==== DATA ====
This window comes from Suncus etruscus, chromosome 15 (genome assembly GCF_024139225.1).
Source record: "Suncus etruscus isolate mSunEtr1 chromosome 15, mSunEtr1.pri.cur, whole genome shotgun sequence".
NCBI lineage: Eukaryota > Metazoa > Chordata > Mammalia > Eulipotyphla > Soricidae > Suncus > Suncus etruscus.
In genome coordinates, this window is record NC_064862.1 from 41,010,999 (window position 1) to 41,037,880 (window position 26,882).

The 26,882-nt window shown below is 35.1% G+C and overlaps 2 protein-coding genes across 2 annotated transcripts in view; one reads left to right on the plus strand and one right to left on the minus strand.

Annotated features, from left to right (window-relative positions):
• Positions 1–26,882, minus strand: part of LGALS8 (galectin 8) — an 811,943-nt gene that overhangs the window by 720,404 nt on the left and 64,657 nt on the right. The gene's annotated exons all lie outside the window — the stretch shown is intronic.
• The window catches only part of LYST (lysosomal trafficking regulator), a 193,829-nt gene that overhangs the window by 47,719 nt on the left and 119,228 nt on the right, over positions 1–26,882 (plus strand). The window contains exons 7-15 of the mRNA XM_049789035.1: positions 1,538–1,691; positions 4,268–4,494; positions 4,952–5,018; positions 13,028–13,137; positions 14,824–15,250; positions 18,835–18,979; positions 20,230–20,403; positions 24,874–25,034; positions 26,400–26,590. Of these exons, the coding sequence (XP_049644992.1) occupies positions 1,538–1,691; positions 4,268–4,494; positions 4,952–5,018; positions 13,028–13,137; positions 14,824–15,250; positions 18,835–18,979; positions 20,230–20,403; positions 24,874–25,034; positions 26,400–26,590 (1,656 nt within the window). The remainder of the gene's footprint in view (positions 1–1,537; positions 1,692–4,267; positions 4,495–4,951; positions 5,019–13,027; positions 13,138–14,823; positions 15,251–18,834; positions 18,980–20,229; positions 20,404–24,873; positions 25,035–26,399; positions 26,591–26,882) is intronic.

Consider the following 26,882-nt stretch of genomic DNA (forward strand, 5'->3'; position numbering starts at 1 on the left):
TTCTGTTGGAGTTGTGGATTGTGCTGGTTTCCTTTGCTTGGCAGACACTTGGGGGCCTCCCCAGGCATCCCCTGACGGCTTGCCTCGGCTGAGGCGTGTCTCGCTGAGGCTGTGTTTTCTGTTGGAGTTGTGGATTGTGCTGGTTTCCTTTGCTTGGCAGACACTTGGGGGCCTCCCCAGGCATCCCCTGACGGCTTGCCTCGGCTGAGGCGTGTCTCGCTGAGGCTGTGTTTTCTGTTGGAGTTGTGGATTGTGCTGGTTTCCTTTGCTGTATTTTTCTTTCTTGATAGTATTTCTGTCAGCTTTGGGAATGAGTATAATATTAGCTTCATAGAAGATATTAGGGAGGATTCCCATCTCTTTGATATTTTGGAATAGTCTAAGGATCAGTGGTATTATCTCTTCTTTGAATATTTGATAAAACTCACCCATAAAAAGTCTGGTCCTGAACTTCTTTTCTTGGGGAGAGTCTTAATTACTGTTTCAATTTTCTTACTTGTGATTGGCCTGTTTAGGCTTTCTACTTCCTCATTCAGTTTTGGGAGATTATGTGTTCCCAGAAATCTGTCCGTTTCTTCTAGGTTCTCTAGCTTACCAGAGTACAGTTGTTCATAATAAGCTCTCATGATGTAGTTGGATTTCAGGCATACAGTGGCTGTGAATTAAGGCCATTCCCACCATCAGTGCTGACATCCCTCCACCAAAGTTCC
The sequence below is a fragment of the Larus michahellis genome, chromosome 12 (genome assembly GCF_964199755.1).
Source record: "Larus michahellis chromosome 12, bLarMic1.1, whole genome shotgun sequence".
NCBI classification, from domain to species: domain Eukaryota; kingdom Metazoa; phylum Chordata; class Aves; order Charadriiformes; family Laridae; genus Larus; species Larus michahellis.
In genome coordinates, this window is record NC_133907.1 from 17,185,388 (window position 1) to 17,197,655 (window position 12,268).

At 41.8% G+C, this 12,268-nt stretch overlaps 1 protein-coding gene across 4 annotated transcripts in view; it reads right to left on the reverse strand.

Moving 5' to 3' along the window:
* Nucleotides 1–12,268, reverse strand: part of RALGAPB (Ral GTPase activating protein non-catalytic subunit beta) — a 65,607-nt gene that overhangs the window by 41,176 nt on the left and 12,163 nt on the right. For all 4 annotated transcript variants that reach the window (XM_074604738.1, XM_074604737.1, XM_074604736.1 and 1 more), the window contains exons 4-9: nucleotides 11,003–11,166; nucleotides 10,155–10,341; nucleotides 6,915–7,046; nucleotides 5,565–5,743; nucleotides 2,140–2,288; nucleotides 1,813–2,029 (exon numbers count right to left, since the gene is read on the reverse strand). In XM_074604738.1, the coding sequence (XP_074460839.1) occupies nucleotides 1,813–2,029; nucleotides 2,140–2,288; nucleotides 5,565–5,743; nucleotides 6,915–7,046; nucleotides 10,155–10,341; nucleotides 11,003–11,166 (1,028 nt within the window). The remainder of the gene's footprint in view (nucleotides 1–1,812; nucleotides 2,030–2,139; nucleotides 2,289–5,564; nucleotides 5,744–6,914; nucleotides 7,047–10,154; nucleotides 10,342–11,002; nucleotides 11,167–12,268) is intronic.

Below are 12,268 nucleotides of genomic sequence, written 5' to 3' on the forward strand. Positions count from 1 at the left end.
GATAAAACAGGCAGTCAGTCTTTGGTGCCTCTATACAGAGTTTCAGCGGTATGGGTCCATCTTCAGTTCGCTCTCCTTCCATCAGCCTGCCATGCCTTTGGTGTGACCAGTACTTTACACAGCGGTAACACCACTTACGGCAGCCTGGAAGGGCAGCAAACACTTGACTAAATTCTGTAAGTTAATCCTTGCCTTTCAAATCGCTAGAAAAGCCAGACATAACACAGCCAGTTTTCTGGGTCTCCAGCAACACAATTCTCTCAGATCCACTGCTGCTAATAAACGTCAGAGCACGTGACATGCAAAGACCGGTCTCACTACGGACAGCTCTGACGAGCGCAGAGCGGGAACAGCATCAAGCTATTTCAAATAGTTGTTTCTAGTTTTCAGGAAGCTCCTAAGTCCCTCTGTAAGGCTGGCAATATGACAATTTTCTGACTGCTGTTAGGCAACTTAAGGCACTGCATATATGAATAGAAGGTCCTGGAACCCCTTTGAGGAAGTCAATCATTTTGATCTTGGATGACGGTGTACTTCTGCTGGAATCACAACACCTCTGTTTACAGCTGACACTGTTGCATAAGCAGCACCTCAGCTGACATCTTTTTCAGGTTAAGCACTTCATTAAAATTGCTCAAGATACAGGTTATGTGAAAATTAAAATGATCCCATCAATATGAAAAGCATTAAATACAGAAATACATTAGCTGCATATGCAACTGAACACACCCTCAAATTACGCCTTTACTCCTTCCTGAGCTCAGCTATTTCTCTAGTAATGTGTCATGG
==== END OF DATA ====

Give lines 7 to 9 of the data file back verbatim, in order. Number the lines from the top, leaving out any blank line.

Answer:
• Positions 1–26,882, minus strand: part of LGALS8 (galectin 8) — an 811,943-nt gene that overhangs the window by 720,404 nt on the left and 64,657 nt on the right. The gene's annotated exons all lie outside the window — the stretch shown is intronic.
• The window catches only part of LYST (lysosomal trafficking regulator), a 193,829-nt gene that overhangs the window by 47,719 nt on the left and 119,228 nt on the right, over positions 1–26,882 (plus strand). The window contains exons 7-15 of the mRNA XM_049789035.1: positions 1,538–1,691; positions 4,268–4,494; positions 4,952–5,018; positions 13,028–13,137; positions 14,824–15,250; positions 18,835–18,979; positions 20,230–20,403; positions 24,874–25,034; positions 26,400–26,590. Of these exons, the coding sequence (XP_049644992.1) occupies positions 1,538–1,691; positions 4,268–4,494; positions 4,952–5,018; positions 13,028–13,137; positions 14,824–15,250; positions 18,835–18,979; positions 20,230–20,403; positions 24,874–25,034; positions 26,400–26,590 (1,656 nt within the window). The remainder of the gene's footprint in view (positions 1–1,537; positions 1,692–4,267; positions 4,495–4,951; positions 5,019–13,027; positions 13,138–14,823; positions 15,251–18,834; positions 18,980–20,229; positions 20,404–24,873; positions 25,035–26,399; positions 26,591–26,882) is intronic.

Consider the following 26,882-nt stretch of genomic DNA (forward strand, 5'->3'; position numbering starts at 1 on the left):